The influence of variations in exercise mode, thermal state, and load carriage on cardiac and ventilatory predictors of metabolic rate were investigated.
Fifteen males were studied at rest and during whole-, upper-, and lower-body exercise (unloaded and loaded) under thermoneutral and hot conditions.
Ventilatory predictions were superior in thermoneutral (residual mean square error range: 0.04 to 0.17 L·min−1 vs 0.21 to 0.36 L·min−1) and hot conditions (0.03 to 0.07 L·min−1 vs 0.21 to 0.24 L·min−1). Predictions derived from whole- or lower-body exercise, and unloaded or loaded exercise could be interchanged without significant error. Nevertheless, a mode-specific prediction was required for upper-body work, and mild hyperthermia significantly reduced the precision of cardiac predictions.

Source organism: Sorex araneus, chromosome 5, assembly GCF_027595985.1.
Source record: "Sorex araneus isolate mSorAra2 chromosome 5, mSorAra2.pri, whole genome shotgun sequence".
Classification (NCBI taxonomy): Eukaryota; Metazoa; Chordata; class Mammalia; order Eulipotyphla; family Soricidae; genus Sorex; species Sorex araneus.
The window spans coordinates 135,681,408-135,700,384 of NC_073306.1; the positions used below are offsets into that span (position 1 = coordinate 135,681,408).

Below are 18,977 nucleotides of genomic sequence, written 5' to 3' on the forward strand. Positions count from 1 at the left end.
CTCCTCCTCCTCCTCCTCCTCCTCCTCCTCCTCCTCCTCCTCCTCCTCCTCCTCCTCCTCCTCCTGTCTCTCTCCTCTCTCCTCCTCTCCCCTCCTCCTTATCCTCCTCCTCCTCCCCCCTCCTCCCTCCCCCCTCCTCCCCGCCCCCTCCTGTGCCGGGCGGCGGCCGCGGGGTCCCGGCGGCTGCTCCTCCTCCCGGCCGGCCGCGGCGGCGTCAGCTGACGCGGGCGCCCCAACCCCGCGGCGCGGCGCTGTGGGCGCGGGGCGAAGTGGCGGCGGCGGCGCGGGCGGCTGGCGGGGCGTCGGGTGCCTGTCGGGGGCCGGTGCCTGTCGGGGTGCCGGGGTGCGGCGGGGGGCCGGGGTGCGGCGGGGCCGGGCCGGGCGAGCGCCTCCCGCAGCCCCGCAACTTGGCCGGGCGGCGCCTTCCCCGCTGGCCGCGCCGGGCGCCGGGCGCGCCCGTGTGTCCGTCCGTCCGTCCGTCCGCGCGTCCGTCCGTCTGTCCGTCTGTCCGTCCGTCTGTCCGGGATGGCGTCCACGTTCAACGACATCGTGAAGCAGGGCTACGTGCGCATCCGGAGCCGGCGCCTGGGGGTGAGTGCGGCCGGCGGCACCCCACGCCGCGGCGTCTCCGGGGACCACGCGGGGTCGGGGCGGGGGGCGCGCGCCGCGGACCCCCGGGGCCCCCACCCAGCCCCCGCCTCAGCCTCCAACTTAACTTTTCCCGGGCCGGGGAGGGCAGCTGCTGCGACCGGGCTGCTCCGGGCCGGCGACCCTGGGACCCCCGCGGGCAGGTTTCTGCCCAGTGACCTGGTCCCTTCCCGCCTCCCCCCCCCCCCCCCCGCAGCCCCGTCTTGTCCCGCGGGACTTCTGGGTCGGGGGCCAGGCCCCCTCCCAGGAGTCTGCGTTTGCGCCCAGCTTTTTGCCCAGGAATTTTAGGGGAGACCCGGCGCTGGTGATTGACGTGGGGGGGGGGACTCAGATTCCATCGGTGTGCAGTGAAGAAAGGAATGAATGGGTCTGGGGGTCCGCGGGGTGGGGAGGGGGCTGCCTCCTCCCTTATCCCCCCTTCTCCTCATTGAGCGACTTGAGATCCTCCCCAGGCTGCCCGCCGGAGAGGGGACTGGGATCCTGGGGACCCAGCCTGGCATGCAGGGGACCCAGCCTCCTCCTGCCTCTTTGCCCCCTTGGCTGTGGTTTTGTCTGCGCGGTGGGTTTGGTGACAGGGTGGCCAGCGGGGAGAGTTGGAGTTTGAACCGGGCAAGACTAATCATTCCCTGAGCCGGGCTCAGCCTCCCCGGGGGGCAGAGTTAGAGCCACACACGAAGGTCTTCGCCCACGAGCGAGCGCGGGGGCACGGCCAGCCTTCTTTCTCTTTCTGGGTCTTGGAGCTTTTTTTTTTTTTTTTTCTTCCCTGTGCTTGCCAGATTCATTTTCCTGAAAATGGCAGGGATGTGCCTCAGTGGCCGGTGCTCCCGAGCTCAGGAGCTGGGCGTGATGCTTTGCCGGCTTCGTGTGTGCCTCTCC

Ventilatory predictions were more precise, but errors from heart-rate predictions could be minimized by using thermal-state and exercise mode-specific predictions.
From the Centre for Human and Applied Physiology, School of Medicine, University of Wollongong, Wollongong, New South Wales, Australia.
Address correspondence to Nigel A. S. Taylor, PhD, Centre for Human and Applied Physiology, School of Medicine, University of Wollongong, Wollongong, NSW 2522, Australia (email@example.com).
There are no conflicts of interest.